I was selected in October 2000 to be part of a five-person team representing the central Indiana Rotary International district on a five-week exchange program to Brazil. Our trip departed on May 7, 2001, returning to the USA on June 8.
My team was led by veteran Rotary member Salim Najjar. Joining me on the trip were three other young professionals (one must be under 40 and not a Rotary member in order to participate in the GSE program): Jane Caslin, Cristine Patterson, and Mary Beth Wagner.
Our destination was the interior of São Paolo state, starting in the one-million-strong city of Campinas and continuing through seven more locations before returning to the US. In all of these cities we engaged in home-stays, save for the hotel in mountains in Águas de Lindoia at a district Rotary convention.
Even though we visited southern Brazil in their winter, the weather was more like May here in the US. We found amusing the tendency of some of the locals to bundle up in sweaters, mufflers, and gloves when the morning temperature was 60° F.!
As I look back now, with eight years’ distance, and with four trips to Asia and seven trips to Europe in the intervening eight years, I can see how this particular trip really started me on a path to a wider world view. My previous trips had been to the UK, or to visit family in South America, both enlightening, but not nearly an immersion experience. During this trip I stayed with locals, tried to speak Portuguese, ate the local cooking with adventure and usually with abandon, and tried to take every moment in stride.
At one point I wrote of how a couple of my teammates were fussing over things. One of the things that I learned on this trip – one that has stayed with me for years now – is to give no offense, smile often, grin and bear it. I learned on this trip, as well, how to be a cultural tourist on someone else’s dime (a lesson that has served me well with EF Tours):
- acknowledge that I’m on an all-expense-paid trip to a country I’d not visit otherwise;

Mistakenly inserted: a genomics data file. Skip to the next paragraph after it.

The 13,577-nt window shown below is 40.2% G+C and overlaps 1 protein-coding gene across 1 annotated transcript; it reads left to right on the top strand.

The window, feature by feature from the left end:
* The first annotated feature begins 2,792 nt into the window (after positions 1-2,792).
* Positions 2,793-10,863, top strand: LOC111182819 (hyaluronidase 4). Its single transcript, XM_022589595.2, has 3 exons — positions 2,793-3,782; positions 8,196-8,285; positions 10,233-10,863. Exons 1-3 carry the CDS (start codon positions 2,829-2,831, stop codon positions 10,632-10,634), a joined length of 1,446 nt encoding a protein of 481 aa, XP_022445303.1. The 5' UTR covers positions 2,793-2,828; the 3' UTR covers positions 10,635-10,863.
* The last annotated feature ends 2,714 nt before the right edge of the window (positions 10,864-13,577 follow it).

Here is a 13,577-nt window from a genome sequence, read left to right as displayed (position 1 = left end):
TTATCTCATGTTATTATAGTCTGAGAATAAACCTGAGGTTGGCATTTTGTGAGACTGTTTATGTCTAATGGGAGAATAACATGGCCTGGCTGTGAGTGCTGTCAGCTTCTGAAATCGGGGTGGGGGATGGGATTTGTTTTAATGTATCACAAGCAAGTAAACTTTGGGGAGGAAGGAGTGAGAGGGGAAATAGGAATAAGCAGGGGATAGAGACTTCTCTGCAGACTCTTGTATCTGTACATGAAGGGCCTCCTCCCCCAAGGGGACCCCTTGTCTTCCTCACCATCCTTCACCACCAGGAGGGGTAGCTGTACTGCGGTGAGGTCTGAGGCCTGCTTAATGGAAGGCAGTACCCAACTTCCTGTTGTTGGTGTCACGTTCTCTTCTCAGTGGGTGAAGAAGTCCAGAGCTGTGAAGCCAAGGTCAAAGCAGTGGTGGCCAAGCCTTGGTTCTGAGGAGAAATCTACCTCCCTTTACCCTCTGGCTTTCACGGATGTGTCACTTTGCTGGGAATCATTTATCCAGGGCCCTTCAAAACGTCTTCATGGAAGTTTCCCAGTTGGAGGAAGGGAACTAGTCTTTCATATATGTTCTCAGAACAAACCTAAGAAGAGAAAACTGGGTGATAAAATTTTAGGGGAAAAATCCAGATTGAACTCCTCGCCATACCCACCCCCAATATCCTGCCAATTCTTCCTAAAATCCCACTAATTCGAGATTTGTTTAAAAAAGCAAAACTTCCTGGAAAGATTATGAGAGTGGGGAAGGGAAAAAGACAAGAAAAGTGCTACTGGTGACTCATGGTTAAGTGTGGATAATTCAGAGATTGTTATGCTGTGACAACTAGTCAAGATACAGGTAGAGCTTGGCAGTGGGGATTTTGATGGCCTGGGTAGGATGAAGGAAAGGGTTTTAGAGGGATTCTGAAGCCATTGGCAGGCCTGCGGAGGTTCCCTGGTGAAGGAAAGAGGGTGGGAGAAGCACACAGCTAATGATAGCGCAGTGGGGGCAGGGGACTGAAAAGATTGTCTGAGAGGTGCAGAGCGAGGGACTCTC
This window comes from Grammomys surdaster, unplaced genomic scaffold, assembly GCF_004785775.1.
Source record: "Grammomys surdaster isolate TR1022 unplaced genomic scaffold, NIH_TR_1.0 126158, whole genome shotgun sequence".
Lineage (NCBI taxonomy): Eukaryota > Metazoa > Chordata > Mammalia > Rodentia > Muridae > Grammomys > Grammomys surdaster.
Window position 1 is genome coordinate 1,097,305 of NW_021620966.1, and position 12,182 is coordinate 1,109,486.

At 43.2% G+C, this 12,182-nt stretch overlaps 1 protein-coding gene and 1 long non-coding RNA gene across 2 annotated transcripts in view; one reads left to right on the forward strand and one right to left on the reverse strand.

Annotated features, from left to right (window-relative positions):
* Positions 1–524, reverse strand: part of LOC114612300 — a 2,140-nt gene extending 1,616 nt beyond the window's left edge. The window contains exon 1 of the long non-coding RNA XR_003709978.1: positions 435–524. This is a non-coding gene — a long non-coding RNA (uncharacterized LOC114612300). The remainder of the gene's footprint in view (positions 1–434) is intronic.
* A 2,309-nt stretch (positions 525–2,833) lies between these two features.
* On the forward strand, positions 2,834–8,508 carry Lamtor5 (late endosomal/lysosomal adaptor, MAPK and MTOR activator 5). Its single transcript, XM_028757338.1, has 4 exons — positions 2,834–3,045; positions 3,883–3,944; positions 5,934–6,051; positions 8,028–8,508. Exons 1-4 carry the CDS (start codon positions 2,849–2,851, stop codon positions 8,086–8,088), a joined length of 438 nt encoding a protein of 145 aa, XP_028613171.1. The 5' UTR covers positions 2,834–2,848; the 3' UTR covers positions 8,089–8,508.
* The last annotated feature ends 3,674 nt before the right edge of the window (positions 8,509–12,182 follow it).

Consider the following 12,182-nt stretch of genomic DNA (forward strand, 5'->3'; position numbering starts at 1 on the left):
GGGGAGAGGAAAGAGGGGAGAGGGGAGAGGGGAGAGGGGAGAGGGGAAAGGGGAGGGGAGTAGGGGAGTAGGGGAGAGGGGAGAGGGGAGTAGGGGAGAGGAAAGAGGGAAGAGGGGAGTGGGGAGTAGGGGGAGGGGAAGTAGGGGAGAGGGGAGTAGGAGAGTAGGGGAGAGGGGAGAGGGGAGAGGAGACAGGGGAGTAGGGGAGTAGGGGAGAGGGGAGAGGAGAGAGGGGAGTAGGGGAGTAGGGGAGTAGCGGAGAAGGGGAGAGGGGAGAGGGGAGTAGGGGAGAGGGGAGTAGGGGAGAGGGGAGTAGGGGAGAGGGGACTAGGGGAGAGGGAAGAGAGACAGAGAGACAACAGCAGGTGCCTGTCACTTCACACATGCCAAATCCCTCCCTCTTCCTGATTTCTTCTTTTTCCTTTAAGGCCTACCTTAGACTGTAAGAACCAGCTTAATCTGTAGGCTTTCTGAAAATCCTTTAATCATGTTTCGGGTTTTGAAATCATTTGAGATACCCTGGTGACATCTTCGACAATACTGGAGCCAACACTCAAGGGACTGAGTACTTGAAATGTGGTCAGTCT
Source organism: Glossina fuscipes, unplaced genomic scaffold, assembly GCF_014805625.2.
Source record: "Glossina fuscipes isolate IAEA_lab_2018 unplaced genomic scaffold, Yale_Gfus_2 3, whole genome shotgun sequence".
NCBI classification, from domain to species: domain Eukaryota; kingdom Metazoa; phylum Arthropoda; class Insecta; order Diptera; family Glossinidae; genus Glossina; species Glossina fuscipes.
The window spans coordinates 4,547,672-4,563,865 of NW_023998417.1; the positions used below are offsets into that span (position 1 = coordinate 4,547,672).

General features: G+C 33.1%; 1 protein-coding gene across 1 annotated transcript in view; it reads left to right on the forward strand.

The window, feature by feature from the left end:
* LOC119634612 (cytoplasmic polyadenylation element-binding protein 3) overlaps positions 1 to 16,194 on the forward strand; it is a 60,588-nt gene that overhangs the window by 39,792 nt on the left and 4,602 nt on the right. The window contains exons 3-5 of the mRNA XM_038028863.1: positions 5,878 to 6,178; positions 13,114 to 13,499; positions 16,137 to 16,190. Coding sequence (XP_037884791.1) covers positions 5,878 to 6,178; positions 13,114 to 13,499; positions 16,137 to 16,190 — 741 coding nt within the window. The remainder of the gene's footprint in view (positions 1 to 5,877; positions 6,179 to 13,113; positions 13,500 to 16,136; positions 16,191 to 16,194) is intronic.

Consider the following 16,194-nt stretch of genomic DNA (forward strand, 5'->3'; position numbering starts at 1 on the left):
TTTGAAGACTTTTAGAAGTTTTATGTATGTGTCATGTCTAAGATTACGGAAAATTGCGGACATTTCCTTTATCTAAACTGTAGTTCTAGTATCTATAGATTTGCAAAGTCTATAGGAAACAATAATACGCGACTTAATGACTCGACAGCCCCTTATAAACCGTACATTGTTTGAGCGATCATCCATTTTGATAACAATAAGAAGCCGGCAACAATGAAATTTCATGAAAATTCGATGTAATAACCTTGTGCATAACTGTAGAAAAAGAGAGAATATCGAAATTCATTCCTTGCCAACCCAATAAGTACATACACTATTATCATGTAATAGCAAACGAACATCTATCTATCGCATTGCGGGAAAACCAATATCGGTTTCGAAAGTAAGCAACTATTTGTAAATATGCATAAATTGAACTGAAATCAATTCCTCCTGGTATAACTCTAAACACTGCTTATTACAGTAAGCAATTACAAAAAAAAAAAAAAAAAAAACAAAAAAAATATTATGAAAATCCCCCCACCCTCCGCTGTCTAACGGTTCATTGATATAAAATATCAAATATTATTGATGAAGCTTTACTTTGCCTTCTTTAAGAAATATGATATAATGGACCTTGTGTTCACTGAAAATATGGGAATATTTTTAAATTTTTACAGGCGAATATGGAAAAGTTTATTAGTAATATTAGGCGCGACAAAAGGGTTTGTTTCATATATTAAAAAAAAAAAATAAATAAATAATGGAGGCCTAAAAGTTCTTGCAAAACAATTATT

- realize that cultural differences are amplified after the first blush of excitement wears off;
- roll with different receptions and different levels of warmth in various cities;
- let every family be themselves, and therefore not the same as that perfect host family from the previous city;
- atune to local customs – I’m in their country, after all, and they may behave differently than I expect or than I would; and
- knock off the sniveling – we’re being treated like diplomats, already!
My journal for this trip is one of the longest and most complete I’ve ever kept. It had to be, given the intense immersive nature of the home-stays and the pressure of being around the same four other people day after day after for a month.
I have a page in my journal simply entitled Brasil Moments. In no particular order, and without framing or further clarification:
- Mary Beth and jaca fruit
- Palm trees of so many sizes and heights
- The first taste of marcujá
- Trout at Bragança
- The Southern Cross in the night sky
- A eucalyptus plantation
- An orange plantation
- Standing on an ant hill upon arrival at São Pedro, and literally having ants in my pants
- Transvestites in Campinas
- The sound of the Exodus Song emerging from the dark
- Every bit of São João de Boa Vista.
Herewith, a short detail of city by city . . . .
Campinas, a larger urban city of about one million was our starting point. I actually had two home-stays here, the second one a very comfortable fit as I was lodged with two music professors as the local university. Eduardo had lived in Indiana for some years, with a doctorate from IU. We engaged in some pretty serious conversations about religion, capitalism, and economics.
Eduardo and Helena took me to the opera and to the symphony as well. I met American missionaries along thew way, feasted on trout almondine at a restaurant in the mountains, and visited more schools and museums than I can remember.
On one façade of São Paulo’s Teatro Municipal are listed names of five important composers of opera: Verdi, Bellini, Rossini, Donezetti, and Carlos Gomes. Gomes is from Campinas, where I visited his museum and library. All of his original manuscripts are there, moldering away in boxes, with no humidity control, careful preservation, or other customary artifactual precautions. I got to play his piano!
Campinas was a great start for this trip. I stayed in elegance, with a piano and harpsichord in the full-floor apartment. The city was glad to greet us, as were local Rotarians. I have very fond memories of this place!
Araras was a near-total contrast to Campinas. The setting of the city of 50,000 or so is rural, with corn and sugar cane fields all around. At the city center is a large urban city park with flamboyant trees all around.